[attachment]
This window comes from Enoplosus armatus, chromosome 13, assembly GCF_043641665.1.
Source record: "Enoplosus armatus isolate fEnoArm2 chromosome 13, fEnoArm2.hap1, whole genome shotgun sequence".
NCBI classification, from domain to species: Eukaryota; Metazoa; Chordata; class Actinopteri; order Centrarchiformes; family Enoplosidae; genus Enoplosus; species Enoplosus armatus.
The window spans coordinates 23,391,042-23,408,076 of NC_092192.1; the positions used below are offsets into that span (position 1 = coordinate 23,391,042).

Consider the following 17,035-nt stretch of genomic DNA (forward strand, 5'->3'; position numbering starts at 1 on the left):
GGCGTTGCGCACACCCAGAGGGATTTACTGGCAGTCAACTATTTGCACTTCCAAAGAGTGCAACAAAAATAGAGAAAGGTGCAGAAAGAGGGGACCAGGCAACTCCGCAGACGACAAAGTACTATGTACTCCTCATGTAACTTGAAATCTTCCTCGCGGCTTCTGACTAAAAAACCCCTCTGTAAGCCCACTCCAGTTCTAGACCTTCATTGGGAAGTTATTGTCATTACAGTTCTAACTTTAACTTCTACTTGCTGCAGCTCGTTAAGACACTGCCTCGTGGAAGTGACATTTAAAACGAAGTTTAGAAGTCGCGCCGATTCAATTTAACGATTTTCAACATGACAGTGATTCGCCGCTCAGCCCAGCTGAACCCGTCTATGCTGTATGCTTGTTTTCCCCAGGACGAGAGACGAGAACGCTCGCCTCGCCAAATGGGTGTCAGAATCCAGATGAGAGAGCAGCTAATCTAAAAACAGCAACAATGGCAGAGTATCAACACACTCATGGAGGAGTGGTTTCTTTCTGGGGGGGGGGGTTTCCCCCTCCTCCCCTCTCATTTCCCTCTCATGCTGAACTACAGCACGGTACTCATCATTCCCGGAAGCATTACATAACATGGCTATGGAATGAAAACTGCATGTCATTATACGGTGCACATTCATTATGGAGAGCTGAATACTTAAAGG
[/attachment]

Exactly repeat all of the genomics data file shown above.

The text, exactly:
This window comes from Enoplosus armatus, chromosome 13, assembly GCF_043641665.1.
Source record: "Enoplosus armatus isolate fEnoArm2 chromosome 13, fEnoArm2.hap1, whole genome shotgun sequence".
NCBI classification, from domain to species: Eukaryota; Metazoa; Chordata; class Actinopteri; order Centrarchiformes; family Enoplosidae; genus Enoplosus; species Enoplosus armatus.
The window spans coordinates 23,391,042-23,408,076 of NC_092192.1; the positions used below are offsets into that span (position 1 = coordinate 23,391,042).

Consider the following 17,035-nt stretch of genomic DNA (forward strand, 5'->3'; position numbering starts at 1 on the left):
GGCGTTGCGCACACCCAGAGGGATTTACTGGCAGTCAACTATTTGCACTTCCAAAGAGTGCAACAAAAATAGAGAAAGGTGCAGAAAGAGGGGACCAGGCAACTCCGCAGACGACAAAGTACTATGTACTCCTCATGTAACTTGAAATCTTCCTCGCGGCTTCTGACTAAAAAACCCCTCTGTAAGCCCACTCCAGTTCTAGACCTTCATTGGGAAGTTATTGTCATTACAGTTCTAACTTTAACTTCTACTTGCTGCAGCTCGTTAAGACACTGCCTCGTGGAAGTGACATTTAAAACGAAGTTTAGAAGTCGCGCCGATTCAATTTAACGATTTTCAACATGACAGTGATTCGCCGCTCAGCCCAGCTGAACCCGTCTATGCTGTATGCTTGTTTTCCCCAGGACGAGAGACGAGAACGCTCGCCTCGCCAAATGGGTGTCAGAATCCAGATGAGAGAGCAGCTAATCTAAAAACAGCAACAATGGCAGAGTATCAACACACTCATGGAGGAGTGGTTTCTTTCTGGGGGGGGGGGTTTCCCCCTCCTCCCCTCTCATTTCCCTCTCATGCTGAACTACAGCACGGTACTCATCATTCCCGGAAGCATTACATAACATGGCTATGGAATGAAAACTGCATGTCATTATACGGTGCACATTCATTATGGAGAGCTGAATACTTAAAGG